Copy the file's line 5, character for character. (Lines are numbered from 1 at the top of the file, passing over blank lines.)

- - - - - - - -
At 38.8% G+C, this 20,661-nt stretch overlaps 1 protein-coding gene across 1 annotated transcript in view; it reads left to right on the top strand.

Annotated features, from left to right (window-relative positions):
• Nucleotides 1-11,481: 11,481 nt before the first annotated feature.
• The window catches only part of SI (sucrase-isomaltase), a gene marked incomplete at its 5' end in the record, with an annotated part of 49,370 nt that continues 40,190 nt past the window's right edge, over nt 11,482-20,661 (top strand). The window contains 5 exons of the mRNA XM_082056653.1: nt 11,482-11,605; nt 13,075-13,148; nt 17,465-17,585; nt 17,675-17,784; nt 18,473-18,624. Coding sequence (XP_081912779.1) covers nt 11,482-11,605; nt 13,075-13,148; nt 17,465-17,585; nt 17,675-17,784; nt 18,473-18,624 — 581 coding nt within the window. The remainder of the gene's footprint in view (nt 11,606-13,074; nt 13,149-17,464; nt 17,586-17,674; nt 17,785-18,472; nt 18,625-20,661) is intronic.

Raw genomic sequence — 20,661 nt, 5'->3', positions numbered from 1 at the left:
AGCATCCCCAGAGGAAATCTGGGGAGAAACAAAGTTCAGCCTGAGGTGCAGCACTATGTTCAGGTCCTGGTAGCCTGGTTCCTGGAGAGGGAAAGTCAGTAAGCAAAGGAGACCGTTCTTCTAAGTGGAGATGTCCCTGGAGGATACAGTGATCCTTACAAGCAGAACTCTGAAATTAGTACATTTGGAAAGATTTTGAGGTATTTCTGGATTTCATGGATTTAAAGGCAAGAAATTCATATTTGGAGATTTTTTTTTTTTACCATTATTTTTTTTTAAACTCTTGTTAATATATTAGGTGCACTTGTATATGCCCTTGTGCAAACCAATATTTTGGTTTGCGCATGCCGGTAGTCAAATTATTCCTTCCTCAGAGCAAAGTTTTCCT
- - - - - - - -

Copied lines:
Raw genomic sequence — 20,661 nt, 5'->3', positions numbered from 1 at the left: